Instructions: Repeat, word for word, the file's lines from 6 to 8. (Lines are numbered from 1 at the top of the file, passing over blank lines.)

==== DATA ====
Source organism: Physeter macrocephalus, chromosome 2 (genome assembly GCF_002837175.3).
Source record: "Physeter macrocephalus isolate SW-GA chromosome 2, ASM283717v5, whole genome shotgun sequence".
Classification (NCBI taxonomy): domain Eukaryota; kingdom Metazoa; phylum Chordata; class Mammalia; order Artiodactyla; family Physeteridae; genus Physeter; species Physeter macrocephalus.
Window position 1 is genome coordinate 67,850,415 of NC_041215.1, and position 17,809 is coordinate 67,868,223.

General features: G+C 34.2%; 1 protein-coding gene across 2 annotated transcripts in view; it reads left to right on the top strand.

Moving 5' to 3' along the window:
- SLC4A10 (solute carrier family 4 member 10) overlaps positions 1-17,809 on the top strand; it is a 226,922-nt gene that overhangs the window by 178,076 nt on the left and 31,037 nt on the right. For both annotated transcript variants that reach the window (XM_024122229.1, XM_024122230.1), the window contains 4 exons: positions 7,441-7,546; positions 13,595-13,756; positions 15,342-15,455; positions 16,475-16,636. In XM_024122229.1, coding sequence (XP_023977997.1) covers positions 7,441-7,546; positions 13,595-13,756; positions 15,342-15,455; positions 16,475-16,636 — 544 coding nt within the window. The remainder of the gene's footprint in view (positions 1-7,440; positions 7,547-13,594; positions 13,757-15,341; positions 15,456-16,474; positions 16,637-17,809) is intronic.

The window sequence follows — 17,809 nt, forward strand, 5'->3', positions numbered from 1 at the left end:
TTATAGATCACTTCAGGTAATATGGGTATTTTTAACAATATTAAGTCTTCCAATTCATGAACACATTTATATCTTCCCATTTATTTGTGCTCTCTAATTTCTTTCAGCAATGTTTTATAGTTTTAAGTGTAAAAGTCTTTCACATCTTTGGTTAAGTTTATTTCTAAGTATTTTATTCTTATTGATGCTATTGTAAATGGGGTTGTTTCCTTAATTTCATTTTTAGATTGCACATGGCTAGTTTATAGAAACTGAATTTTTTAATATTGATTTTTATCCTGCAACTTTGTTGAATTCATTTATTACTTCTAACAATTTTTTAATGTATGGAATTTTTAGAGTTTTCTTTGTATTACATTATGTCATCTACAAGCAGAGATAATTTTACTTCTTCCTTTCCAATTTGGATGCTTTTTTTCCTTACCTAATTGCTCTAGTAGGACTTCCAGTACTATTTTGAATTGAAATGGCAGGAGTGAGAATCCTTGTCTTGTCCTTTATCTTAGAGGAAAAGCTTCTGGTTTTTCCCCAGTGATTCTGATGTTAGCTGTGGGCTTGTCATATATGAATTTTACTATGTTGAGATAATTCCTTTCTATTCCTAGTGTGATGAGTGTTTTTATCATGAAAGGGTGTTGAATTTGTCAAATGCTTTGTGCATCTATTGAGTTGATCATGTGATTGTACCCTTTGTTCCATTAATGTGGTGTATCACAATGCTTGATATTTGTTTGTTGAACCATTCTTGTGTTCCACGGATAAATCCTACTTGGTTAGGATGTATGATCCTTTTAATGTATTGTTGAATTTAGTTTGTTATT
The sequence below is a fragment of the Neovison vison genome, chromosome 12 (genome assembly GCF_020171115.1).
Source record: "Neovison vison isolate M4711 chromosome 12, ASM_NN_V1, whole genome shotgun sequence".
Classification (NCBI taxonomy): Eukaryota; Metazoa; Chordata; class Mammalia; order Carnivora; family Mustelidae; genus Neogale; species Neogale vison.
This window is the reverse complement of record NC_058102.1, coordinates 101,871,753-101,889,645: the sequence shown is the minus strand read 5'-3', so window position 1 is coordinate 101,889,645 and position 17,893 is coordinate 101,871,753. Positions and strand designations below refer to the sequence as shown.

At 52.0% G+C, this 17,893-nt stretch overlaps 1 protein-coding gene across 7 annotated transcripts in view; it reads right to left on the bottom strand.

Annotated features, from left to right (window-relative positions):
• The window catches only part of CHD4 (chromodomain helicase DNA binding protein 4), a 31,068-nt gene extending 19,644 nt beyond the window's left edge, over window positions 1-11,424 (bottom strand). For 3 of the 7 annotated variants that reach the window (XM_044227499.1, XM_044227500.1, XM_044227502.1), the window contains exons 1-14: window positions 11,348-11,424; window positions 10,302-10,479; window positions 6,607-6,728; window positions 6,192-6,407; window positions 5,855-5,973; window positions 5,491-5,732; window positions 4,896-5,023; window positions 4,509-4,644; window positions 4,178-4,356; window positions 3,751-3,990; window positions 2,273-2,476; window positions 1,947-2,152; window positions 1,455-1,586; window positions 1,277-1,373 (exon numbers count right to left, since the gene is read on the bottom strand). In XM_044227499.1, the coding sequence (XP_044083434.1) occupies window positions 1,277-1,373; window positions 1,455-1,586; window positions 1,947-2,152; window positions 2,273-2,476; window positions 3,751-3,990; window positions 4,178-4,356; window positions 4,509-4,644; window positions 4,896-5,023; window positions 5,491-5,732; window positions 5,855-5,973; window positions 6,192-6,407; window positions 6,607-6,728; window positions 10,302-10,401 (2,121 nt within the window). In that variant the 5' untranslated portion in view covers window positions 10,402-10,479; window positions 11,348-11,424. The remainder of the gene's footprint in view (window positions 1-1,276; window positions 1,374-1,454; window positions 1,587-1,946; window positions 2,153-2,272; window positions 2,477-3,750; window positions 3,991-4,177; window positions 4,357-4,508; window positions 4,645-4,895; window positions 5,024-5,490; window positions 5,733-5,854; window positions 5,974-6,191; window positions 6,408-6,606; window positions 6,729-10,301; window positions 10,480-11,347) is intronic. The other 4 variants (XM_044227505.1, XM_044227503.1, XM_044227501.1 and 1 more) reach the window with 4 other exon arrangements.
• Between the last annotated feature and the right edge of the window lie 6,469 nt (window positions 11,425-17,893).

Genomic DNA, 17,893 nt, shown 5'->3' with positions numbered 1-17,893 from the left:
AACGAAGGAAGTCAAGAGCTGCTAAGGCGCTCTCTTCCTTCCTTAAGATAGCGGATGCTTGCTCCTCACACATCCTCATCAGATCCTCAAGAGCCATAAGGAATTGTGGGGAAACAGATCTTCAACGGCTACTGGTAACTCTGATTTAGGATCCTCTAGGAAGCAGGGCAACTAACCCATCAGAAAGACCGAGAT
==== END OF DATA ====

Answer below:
Moving 5' to 3' along the window:
- SLC4A10 (solute carrier family 4 member 10) overlaps positions 1-17,809 on the top strand; it is a 226,922-nt gene that overhangs the window by 178,076 nt on the left and 31,037 nt on the right. For both annotated transcript variants that reach the window (XM_024122229.1, XM_024122230.1), the window contains 4 exons: positions 7,441-7,546; positions 13,595-13,756; positions 15,342-15,455; positions 16,475-16,636. In XM_024122229.1, coding sequence (XP_023977997.1) covers positions 7,441-7,546; positions 13,595-13,756; positions 15,342-15,455; positions 16,475-16,636 — 544 coding nt within the window. The remainder of the gene's footprint in view (positions 1-7,440; positions 7,547-13,594; positions 13,757-15,341; positions 15,456-16,474; positions 16,637-17,809) is intronic.

The window sequence follows — 17,809 nt, forward strand, 5'->3', positions numbered from 1 at the left end: